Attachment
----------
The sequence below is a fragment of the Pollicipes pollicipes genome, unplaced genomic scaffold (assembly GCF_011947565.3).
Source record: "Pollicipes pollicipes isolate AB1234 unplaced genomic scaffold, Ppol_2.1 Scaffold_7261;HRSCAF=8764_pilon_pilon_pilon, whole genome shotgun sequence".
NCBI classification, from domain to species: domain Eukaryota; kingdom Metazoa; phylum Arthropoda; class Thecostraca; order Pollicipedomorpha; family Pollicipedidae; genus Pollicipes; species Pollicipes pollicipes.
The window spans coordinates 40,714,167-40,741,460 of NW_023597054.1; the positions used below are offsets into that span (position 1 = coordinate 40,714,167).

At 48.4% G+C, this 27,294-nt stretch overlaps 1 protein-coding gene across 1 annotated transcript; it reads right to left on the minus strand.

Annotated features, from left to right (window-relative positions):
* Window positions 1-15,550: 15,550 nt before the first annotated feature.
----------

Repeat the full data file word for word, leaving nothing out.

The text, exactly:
The sequence below is a fragment of the Pollicipes pollicipes genome, unplaced genomic scaffold (assembly GCF_011947565.3).
Source record: "Pollicipes pollicipes isolate AB1234 unplaced genomic scaffold, Ppol_2.1 Scaffold_7261;HRSCAF=8764_pilon_pilon_pilon, whole genome shotgun sequence".
NCBI classification, from domain to species: domain Eukaryota; kingdom Metazoa; phylum Arthropoda; class Thecostraca; order Pollicipedomorpha; family Pollicipedidae; genus Pollicipes; species Pollicipes pollicipes.
The window spans coordinates 40,714,167-40,741,460 of NW_023597054.1; the positions used below are offsets into that span (position 1 = coordinate 40,714,167).

At 48.4% G+C, this 27,294-nt stretch overlaps 1 protein-coding gene across 1 annotated transcript; it reads right to left on the minus strand.

Annotated features, from left to right (window-relative positions):
* Window positions 1-15,550: 15,550 nt before the first annotated feature.